The Source of Human Rights
J. Wesley Evans
Postulant for Holy Orders, The Episcopal Church
There is plenty of discussion about human rights in the world today, but seemingly little reflection on the underlying philosophical foundations. It seems activism and law develop before ideas. Where do these “rights” come from? To ask what these rights are without asking where they derive from is to beg the question. I propose that there are three main possibilities: governmental, natural or transcendent, and that only the transcendent is an adequate foundation.
If rights are governmental, then they are in essence arbitrary. Under this paradigm, humans only have rights in so far as a legal society allows particular things and disallows others. For instance, if rights derive from government then a government that allows child trafficking could not be held accountable, as there would be no outside standard by which to judge the government’s laws. Thus for legal rights to have any meaning they must derive from something other then governing bodies themselves, even democratic bodies and nations. For instance, the United Nations must be able to be judged by something outside of itself, and the mere fact that it declares something to be a “right” or something to not be a “right” is no evidence that it either is or is not a “right”. This leads to the conclusion that governments, the United Nations included, cannot create “rights” or define them, but only discern and enforce them from some other source. To argue otherwise is self-defeating because then there would be no set of “rights” outside the laws of nations by which to judge those nations. Without no outside set of “rights” is to make human rights relative and thus irrelevant.
Natural rights, deriving from natural law, is certainly better then governmental basis but cannot suffice. Natural law can either be valid in itself or incidentally. The classic Western distinction here would be “per se” or “per accidens”. Do human rights derive from the person themselves, per se or are they derived from something outside the person and so only belong to the person per accidens? It is difficult to ground these rights in themselves, as it would seem to be a tautology. Humans have rights because they are human, but what makes human nature such that it deserves these rights? Where do these rights come from and how do we determine what they are? The best way to approach the issue is by positing human rights must derive not from human nature itself but by human dignity. Having worth and dignity is what allows us to talk about human rights. Human rights must not be in humans themselves but derived from the worth and dignity of the human person. Even here, however, the foundation cannot be found. Where does this dignity and worth come from? What part of genetic material or aspect of the human body gives the type of dignity that must be respected by all others. If this dignity is based only on social constructs then there will be no ground from which to make judgments on world nations who commit human rights violations, as these nations would merely have a different social construct for “rights”. The same would be an issue for a purely materialistic view of human beings. Why should a group of random biological constructs be granted any rights at all?
The final, and better, alternative is a transcendent source. Human dignity and worth, as the foundation for universal human rights must come from outside anything human itself. It cannot be grounded in human emotions, nor human nature itself, nor human society or government. All of these lead to a relative morality that is unable to act as a foundation for universal human rights. For Christians, this is especially important during Easter Season. Christians believe that God, the transcendent one who grants human dignity, became a human being himself in the Son, Jesus Christ. This event led up to his violent execution, and during Easter Christians celebrate the power of life over death, the ultimate victory for human dignity and worth. Human beings have rights because they have dignity. God’s will in becoming fully human grants a value to human nature beyond what all of nature or human governments could ever grant. God taking on human flesh is the ultimate vindication of the dignity of humanity and the foundation for any discussion on inalienable rights.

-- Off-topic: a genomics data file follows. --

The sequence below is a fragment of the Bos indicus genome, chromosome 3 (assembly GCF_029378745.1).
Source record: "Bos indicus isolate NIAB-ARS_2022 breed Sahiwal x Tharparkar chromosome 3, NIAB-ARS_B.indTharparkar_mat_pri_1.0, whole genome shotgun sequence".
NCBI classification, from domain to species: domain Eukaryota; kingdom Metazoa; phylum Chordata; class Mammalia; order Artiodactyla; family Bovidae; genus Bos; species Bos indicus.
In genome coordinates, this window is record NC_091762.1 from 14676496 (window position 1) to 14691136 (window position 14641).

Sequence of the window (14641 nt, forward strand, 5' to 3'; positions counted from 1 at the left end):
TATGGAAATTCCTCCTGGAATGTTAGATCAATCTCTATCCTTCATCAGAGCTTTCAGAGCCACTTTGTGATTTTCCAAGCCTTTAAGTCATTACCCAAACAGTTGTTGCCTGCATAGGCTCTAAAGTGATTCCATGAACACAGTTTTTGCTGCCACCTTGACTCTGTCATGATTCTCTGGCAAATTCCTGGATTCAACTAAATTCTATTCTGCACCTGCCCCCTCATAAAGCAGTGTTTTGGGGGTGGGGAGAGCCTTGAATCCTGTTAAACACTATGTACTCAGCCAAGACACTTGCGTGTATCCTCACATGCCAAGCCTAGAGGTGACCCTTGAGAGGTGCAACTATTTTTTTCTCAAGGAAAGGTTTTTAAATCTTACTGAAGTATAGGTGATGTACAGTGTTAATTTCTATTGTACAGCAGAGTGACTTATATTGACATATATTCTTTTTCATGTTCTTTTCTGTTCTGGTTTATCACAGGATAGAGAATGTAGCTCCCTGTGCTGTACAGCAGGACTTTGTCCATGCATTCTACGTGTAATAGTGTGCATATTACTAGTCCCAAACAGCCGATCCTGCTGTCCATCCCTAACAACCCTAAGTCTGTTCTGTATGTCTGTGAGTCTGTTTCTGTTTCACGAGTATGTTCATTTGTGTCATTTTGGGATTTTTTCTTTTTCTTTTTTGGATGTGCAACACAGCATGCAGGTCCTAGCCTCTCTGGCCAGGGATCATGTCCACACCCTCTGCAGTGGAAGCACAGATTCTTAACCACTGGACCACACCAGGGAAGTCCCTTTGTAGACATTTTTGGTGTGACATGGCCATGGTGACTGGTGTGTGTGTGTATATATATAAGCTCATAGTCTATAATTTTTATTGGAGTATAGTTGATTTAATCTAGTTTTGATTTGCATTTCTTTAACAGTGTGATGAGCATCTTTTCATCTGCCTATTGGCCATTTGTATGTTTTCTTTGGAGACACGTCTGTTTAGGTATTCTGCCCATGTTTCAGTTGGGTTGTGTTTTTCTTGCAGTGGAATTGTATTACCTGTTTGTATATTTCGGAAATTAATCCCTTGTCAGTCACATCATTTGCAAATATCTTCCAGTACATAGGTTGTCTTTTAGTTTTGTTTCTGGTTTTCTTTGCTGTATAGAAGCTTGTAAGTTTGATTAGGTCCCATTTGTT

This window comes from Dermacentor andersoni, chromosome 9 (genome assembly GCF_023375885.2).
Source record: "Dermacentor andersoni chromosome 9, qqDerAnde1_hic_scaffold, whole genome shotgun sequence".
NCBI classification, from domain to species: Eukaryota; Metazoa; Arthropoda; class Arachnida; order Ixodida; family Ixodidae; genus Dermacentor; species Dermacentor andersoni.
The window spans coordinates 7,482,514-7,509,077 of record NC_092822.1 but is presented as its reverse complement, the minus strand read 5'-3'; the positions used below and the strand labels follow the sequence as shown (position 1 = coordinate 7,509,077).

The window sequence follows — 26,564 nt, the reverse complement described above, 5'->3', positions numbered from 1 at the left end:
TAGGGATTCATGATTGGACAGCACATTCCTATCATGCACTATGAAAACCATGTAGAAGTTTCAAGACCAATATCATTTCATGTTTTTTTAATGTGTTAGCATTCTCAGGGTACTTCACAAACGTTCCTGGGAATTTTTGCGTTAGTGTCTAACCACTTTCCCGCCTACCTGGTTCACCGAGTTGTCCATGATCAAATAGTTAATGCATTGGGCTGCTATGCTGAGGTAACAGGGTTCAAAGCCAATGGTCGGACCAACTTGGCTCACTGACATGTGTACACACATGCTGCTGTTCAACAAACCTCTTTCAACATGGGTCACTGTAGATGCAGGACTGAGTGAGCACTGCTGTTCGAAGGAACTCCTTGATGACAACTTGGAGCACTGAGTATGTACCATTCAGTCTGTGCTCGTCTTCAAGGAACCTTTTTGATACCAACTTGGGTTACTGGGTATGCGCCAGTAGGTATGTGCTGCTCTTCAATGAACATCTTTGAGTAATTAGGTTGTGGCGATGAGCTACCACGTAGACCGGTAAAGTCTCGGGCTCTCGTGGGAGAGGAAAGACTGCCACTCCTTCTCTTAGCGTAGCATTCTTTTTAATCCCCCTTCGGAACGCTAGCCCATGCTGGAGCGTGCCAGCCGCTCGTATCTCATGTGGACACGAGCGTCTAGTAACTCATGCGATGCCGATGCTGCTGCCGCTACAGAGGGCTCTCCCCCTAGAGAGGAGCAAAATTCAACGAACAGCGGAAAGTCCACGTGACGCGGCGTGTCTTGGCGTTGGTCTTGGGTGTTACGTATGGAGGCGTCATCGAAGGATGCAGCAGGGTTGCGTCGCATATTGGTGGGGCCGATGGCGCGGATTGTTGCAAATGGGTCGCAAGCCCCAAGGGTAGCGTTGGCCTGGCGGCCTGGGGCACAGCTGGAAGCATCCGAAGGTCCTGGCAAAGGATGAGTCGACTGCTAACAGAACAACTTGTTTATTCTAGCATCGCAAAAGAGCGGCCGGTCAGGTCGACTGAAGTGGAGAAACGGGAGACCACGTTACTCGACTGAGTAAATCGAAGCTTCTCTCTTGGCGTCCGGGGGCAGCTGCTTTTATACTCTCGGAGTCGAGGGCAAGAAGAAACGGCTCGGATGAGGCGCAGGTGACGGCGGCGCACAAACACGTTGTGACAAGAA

Ultimately then, people are given rights as a gift. This implies people really only have two things: privileges and responsibilities. Neither other people nor governments can abrogate these rights because these rights do not derive from other people or governments or even the people themselves. They are privileges granted from God and derived from his person who grants them. This also implies, however, that humans not only have rights but responsibilities. People do not own these rights in themselves but are given them as expressions of both their own dignity and for the knowledge and service to the dignity of others. People are not given dignity to serve themselves, but to love and serve others.
Thus, people have responsibilities to God, fellow human beings and to the natural world. It is only under the foundation of granted dignity that human rights can be universal and meaningful. For Christians the greatest expression of both this dignity and responsibility is found in the event where God took on this human nature itself, served humans while on earth, went willingly to his own death, and rose again in a human body. Humanity is proclaimed not something to be freed from but something to embrace, as a real and good part of God’s creation. Christ expresses the ultimate standard for the value of human beings, because God became fully human, and humanity is made holy by this act of God.